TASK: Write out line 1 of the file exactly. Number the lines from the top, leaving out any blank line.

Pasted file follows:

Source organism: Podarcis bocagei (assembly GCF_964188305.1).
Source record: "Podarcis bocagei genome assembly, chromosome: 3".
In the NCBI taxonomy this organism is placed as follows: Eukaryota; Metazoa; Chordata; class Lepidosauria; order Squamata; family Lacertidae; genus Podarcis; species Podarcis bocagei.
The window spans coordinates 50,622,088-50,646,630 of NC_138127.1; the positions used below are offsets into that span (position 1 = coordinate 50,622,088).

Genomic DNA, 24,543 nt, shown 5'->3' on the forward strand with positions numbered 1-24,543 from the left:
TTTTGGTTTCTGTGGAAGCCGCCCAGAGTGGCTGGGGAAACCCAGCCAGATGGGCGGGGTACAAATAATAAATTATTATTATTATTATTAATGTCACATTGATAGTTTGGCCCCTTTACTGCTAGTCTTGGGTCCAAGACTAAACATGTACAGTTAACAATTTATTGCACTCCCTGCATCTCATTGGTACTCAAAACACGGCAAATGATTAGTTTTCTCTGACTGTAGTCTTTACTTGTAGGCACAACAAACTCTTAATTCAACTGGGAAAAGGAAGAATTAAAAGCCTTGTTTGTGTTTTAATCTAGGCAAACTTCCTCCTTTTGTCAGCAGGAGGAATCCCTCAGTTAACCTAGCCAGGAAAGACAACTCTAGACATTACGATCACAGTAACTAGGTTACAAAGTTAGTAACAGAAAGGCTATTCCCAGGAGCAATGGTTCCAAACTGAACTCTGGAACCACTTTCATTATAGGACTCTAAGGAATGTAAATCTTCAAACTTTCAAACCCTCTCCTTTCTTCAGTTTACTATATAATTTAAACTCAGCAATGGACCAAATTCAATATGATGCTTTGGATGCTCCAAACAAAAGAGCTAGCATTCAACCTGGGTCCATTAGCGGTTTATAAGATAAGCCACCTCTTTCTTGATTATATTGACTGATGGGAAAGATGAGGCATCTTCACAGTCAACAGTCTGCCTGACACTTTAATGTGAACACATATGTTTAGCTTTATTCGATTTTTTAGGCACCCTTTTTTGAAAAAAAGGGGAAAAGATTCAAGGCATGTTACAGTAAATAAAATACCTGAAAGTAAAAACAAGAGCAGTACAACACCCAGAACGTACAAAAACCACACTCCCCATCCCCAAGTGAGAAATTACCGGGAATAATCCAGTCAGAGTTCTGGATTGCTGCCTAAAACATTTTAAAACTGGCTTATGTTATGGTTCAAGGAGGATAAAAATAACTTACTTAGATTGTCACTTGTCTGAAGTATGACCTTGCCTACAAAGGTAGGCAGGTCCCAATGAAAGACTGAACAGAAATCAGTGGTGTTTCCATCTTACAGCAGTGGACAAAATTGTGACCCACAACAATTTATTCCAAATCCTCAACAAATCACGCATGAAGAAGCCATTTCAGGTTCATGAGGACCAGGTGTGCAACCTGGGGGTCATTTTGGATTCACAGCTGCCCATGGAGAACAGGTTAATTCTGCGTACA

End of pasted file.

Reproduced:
Source organism: Podarcis bocagei (assembly GCF_964188305.1).